Inscribed writing was often filled in with ink afterwards, to make it more visible. In Southeast Asia and India, the most common writing surface was palm leaves, which were in widespread use by the seventh century A. To write on these leaves, scribes used a stylus quite similar to the ones by the Romans see below.
It was bronze, with a sharp point on one end for inscribing the letters and a flat blade on the other end for scraping the surface of the leaf smooth. As with Chinese writing, the inscribed letters would be filled with ink after writing, to make it more legible. For many centuries, Roman scribes used wooden tablets filled with wax for taking temporary notes, and even though writing technology had vastly improved in other ways see the sections below for some examples , the Romans were faced with the same difficulties with curves as the Sumerians had.
The Roman alphabet, also used extensively for inscriptions in stone, was made entirely of straight lines. To write in the wax, Roman scribes used a stylus that was long and thin like a pen, but had a point on one end for writing, and a broad, flat area on the other end for erasing by smoothing the wax out.
The ancient Egyptians invented a writing surface called papyrus sometime in the third millennium B. It was made from layers of thin sections of reeds, and made such a practical surface that it was adopted all over the Mediterranean world, including Greece and Rome. The best tool for writing on papyrus — which is much like a very textured paper and even gave paper its name — was a reed pen. These pens were lengths of reed cut to a point on one end and slit to facilitate the movement of ink.
They had to be repeatedly dipped in ink, but this worked well enough that very similar pens made from different materials were used right up into the 20th century, and are even used by some artists and calligraphers today. In the East, where paper was available early on, a brush was used for writing. Because these brushes were thick but tapered to a fine point, ancient Chinese writing is composed of sweeping strokes with both thick and thin lines, and the art of calligraphy was highly regarded.
Papyrus was used in Europe, too, but there was such a demand for writing materials that the supply of papyrus reeds began to run out, so another material was sought.
Animal skin, prepared in just the right way, was found to be a durable surface that could even be scraped clean of ink and re-used if necessary. This was called parchment or vellum. It was actually in use, though not popular, as early as the third century B. Medieval scribes used a metal-tipped bone stylus or a thin piece of lead called a "plummet" an ancestor of the pencil to mark out faint guidelines, then wrote using various types of pens, including reed pens, and pens cut from the flight feathers of large birds, called quill pens.
As metalworking became more refined, pen nibs were made of metal. Early metal nibs were durable and did not have to be sharpened like a quill pen did — though they still had to be dipped in ink every few letters — but they did corrode from the acids in early inks, and they were stiff and sometimes difficult to write with. As metal technology improved, so did pen nibs. A few pens were even made of blown glass, but were not widely adopted, probably because they broke easily.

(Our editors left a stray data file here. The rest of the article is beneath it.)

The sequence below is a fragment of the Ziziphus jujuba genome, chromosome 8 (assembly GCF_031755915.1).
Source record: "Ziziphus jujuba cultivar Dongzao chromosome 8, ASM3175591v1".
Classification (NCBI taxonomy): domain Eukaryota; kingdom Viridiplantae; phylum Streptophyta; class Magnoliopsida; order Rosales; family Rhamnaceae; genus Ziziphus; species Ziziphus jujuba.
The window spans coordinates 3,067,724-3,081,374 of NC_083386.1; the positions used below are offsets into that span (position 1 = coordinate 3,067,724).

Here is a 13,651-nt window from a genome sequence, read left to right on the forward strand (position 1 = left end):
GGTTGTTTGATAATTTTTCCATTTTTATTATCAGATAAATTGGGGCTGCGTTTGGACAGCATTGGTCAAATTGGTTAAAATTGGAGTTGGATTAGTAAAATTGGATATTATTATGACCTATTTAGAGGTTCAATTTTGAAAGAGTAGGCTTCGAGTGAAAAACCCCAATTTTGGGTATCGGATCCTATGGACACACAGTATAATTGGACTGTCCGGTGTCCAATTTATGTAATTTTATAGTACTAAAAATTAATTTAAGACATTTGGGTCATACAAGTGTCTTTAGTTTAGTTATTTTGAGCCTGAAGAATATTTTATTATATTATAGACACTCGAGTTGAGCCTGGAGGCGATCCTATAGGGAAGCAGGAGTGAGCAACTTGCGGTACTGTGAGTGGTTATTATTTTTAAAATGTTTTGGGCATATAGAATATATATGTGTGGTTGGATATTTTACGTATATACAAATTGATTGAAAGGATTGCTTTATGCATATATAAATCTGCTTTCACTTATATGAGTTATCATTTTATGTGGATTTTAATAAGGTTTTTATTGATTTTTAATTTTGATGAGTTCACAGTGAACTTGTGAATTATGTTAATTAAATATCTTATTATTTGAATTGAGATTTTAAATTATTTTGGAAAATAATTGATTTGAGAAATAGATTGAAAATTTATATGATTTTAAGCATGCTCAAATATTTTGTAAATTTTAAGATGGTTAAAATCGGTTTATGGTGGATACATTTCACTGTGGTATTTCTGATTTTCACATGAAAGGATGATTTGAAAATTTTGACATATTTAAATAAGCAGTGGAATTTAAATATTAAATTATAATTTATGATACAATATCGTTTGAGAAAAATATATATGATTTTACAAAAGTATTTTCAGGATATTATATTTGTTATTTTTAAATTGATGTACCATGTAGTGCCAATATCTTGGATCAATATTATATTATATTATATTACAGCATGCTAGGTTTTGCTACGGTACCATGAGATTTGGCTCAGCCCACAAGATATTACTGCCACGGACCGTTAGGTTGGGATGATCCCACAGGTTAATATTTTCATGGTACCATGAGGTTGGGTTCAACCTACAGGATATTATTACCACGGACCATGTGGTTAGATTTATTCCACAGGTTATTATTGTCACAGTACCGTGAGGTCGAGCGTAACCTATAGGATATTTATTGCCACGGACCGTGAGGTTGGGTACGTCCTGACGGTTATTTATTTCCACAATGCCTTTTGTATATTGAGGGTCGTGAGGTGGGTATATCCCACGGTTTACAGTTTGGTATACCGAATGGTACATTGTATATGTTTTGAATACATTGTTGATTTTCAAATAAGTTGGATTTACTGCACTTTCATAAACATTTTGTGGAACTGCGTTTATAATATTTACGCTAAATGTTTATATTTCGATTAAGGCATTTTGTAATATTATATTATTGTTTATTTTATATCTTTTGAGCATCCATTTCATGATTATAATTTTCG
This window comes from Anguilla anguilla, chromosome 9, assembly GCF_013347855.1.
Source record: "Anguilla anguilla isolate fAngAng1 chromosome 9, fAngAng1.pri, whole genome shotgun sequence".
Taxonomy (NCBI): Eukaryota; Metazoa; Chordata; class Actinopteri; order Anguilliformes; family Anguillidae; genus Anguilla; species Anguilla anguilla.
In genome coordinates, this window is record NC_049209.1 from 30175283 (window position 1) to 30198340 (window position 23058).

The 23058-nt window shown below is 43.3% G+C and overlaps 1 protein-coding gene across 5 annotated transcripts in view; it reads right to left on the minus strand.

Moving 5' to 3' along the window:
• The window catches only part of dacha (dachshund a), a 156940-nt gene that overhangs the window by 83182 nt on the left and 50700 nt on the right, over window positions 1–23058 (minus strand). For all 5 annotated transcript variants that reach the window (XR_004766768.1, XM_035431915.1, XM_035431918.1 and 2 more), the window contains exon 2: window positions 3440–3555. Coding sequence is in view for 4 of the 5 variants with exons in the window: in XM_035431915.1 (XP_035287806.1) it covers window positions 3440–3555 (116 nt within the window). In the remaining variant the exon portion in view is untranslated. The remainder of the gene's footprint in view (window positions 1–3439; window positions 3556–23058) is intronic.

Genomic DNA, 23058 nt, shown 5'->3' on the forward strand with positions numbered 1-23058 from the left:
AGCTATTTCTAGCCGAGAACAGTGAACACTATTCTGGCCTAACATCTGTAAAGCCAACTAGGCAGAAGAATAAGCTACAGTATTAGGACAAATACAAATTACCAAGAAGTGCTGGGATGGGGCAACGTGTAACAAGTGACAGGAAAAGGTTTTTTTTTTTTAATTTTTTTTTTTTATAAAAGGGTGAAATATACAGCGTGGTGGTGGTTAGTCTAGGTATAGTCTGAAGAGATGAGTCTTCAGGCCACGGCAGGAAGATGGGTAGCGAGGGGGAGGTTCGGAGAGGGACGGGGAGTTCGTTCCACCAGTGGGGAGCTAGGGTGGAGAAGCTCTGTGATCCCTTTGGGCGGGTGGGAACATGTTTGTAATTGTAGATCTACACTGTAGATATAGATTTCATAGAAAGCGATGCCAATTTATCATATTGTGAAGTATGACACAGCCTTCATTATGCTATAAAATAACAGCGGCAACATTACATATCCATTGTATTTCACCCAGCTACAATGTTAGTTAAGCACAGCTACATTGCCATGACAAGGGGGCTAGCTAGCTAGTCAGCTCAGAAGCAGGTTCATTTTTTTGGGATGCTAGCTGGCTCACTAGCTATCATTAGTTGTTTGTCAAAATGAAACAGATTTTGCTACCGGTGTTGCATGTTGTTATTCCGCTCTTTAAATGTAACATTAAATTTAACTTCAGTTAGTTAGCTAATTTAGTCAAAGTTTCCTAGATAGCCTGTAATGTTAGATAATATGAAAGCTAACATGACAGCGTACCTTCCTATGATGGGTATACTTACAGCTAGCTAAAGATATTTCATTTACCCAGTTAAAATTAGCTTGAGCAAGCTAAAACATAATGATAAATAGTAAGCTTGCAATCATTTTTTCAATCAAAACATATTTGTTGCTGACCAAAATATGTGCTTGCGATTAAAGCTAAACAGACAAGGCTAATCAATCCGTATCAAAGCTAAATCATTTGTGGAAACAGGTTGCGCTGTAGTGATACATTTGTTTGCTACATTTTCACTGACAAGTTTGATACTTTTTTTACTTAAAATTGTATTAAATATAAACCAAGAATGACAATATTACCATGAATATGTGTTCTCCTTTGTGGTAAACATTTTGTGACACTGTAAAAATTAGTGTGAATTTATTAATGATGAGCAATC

Though most pencils were graphite not lead in wood, what we call the mechanical pencil was developed surprisingly early. Invented in , the "Everpointed Pencil" had a somewhat thicker lead than pencils do now, but the principle was the same.
First, one should note that this is an essay prompt intended to have you think creatively. On a literal level, neither a pen nor a pencil is wise, as both are inanimate objects.
On the most literal level, again, whether one prefers pen or pencil is a matter of individual choice and circumstance. The main difference between the two is that pen is much harder to erase, but more durable and easier to read.
If you want to argue that the pen should be the emblem of wisdom, there are several key points you could make:. While pens dipped in ink were used for writing on papyrus in ancient Egypt, the pencil was only invented in the sixteenth century due to the discovery of graphite.
One would desire words of wisdom to be written in a durable form, and thus the pen is more appropriate due to ink lasting longer. Dark ink from a pen is more opaque and thus more readable than writing in pencil and less prone to accidental smudging once it has dried.
Because it is difficult to erase writing from pens, you must think carefully before you write, whereas with pencil or, even more so, computers , your ability to correct easily may encourage you to write quickly without careful thought. What are reasons why a pen is wiser then a pencil?
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how to do a college research paper Homework Help Pens research proposal writing service spanish word essay. Come here for homework help in most any field. We will not do it for you, but we can give you hints. [High School Chemistry] Polarity of ball pen ink (agounimezain.tkrkHelp) submitted 3 years ago by iAndyy. The question is: The ink of a ball pen is soluble in ethanol, but not in water or heptane.
Answer to Consider the market for pens. Suppose that the number of students with an allergy to pencil erasers increases, causing m. Feb 27, ·» Homework Help» History Help; Leave a comment. Stylus, Quill and Pen: The Short History on Writing Instruments As metal technology improved, so did pen nibs. A few pens were even made of blown glass, but were not widely adopted, probably because they broke easily. slide 7 of 8. Mechanical Pencils and Self-Replenishing Pens.